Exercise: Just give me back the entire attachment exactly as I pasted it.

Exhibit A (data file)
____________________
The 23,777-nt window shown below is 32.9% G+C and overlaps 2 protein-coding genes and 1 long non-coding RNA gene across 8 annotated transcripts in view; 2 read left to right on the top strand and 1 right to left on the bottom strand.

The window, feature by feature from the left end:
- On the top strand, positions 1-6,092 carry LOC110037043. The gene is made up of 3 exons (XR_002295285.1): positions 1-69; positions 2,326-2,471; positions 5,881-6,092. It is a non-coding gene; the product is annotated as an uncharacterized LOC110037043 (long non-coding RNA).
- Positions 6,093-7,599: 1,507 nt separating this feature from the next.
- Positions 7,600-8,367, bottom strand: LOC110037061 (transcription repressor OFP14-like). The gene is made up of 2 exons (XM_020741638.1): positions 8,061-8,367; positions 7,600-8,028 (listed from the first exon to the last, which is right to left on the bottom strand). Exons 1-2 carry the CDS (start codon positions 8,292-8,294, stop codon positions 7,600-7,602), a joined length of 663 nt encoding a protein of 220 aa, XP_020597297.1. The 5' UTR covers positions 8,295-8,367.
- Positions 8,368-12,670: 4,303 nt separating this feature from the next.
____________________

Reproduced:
The 23,777-nt window shown below is 32.9% G+C and overlaps 2 protein-coding genes and 1 long non-coding RNA gene across 8 annotated transcripts in view; 2 read left to right on the top strand and 1 right to left on the bottom strand.

The window, feature by feature from the left end:
- On the top strand, positions 1-6,092 carry LOC110037043. The gene is made up of 3 exons (XR_002295285.1): positions 1-69; positions 2,326-2,471; positions 5,881-6,092. It is a non-coding gene; the product is annotated as an uncharacterized LOC110037043 (long non-coding RNA).
- Positions 6,093-7,599: 1,507 nt separating this feature from the next.
- Positions 7,600-8,367, bottom strand: LOC110037061 (transcription repressor OFP14-like). The gene is made up of 2 exons (XM_020741638.1): positions 8,061-8,367; positions 7,600-8,028 (listed from the first exon to the last, which is right to left on the bottom strand). Exons 1-2 carry the CDS (start codon positions 8,292-8,294, stop codon positions 7,600-7,602), a joined length of 663 nt encoding a protein of 220 aa, XP_020597297.1. The 5' UTR covers positions 8,295-8,367.
- Positions 8,368-12,670: 4,303 nt separating this feature from the next.